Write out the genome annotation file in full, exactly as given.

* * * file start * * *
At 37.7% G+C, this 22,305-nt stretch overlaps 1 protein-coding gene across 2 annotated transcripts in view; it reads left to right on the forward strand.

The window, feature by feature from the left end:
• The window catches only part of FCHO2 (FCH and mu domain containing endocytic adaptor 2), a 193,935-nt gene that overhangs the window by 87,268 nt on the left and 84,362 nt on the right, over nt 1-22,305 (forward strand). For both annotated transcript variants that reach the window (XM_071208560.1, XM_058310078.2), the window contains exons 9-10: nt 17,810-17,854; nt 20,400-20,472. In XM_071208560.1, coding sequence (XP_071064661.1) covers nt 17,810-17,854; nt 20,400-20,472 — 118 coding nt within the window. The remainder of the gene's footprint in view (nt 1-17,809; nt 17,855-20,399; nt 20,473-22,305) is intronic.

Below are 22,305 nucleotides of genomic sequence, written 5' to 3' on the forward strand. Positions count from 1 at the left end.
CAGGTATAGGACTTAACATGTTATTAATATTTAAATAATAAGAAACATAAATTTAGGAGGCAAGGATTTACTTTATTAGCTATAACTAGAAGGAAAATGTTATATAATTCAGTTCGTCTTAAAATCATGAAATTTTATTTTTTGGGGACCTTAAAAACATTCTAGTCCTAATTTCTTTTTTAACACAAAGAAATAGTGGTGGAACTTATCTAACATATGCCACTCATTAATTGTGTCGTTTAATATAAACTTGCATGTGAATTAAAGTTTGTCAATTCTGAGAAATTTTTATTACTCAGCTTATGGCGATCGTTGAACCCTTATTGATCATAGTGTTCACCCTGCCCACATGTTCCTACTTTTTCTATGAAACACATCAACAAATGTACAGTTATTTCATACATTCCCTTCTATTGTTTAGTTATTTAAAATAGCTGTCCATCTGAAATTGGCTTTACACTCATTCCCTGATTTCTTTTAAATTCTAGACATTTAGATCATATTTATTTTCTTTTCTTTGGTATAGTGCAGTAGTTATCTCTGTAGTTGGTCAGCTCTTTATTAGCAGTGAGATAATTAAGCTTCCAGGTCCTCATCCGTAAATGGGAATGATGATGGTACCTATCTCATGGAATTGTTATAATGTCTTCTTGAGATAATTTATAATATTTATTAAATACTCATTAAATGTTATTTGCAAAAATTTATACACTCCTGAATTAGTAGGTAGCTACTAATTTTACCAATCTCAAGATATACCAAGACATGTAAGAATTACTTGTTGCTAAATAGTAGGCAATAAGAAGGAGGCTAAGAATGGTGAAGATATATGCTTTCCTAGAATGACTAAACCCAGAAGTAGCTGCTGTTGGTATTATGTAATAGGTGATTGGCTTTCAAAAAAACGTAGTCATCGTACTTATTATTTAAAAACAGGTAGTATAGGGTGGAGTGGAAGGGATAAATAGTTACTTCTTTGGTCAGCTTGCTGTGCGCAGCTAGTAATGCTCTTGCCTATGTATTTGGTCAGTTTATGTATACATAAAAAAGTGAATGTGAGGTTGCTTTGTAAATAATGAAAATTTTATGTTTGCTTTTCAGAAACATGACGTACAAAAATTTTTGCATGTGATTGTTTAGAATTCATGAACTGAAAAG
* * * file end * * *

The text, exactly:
At 37.7% G+C, this 22,305-nt stretch overlaps 1 protein-coding gene across 2 annotated transcripts in view; it reads left to right on the forward strand.

The window, feature by feature from the left end:
• The window catches only part of FCHO2 (FCH and mu domain containing endocytic adaptor 2), a 193,935-nt gene that overhangs the window by 87,268 nt on the left and 84,362 nt on the right, over nt 1-22,305 (forward strand). For both annotated transcript variants that reach the window (XM_071208560.1, XM_058310078.2), the window contains exons 9-10: nt 17,810-17,854; nt 20,400-20,472. In XM_071208560.1, coding sequence (XP_071064661.1) covers nt 17,810-17,854; nt 20,400-20,472 — 118 coding nt within the window. The remainder of the gene's footprint in view (nt 1-17,809; nt 17,855-20,399; nt 20,473-22,305) is intronic.

Below are 22,305 nucleotides of genomic sequence, written 5' to 3' on the forward strand. Positions count from 1 at the left end.
CAGGTATAGGACTTAACATGTTATTAATATTTAAATAATAAGAAACATAAATTTAGGAGGCAAGGATTTACTTTATTAGCTATAACTAGAAGGAAAATGTTATATAATTCAGTTCGTCTTAAAATCATGAAATTTTATTTTTTGGGGACCTTAAAAACATTCTAGTCCTAATTTCTTTTTTAACACAAAGAAATAGTGGTGGAACTTATCTAACATATGCCACTCATTAATTGTGTCGTTTAATATAAACTTGCATGTGAATTAAAGTTTGTCAATTCTGAGAAATTTTTATTACTCAGCTTATGGCGATCGTTGAACCCTTATTGATCATAGTGTTCACCCTGCCCACATGTTCCTACTTTTTCTATGAAACACATCAACAAATGTACAGTTATTTCATACATTCCCTTCTATTGTTTAGTTATTTAAAATAGCTGTCCATCTGAAATTGGCTTTACACTCATTCCCTGATTTCTTTTAAATTCTAGACATTTAGATCATATTTATTTTCTTTTCTTTGGTATAGTGCAGTAGTTATCTCTGTAGTTGGTCAGCTCTTTATTAGCAGTGAGATAATTAAGCTTCCAGGTCCTCATCCGTAAATGGGAATGATGATGGTACCTATCTCATGGAATTGTTATAATGTCTTCTTGAGATAATTTATAATATTTATTAAATACTCATTAAATGTTATTTGCAAAAATTTATACACTCCTGAATTAGTAGGTAGCTACTAATTTTACCAATCTCAAGATATACCAAGACATGTAAGAATTACTTGTTGCTAAATAGTAGGCAATAAGAAGGAGGCTAAGAATGGTGAAGATATATGCTTTCCTAGAATGACTAAACCCAGAAGTAGCTGCTGTTGGTATTATGTAATAGGTGATTGGCTTTCAAAAAAACGTAGTCATCGTACTTATTATTTAAAAACAGGTAGTATAGGGTGGAGTGGAAGGGATAAATAGTTACTTCTTTGGTCAGCTTGCTGTGCGCAGCTAGTAATGCTCTTGCCTATGTATTTGGTCAGTTTATGTATACATAAAAAAGTGAATGTGAGGTTGCTTTGTAAATAATGAAAATTTTATGTTTGCTTTTCAGAAACATGACGTACAAAAATTTTTGCATGTGATTGTTTAGAATTCATGAACTGAAAAG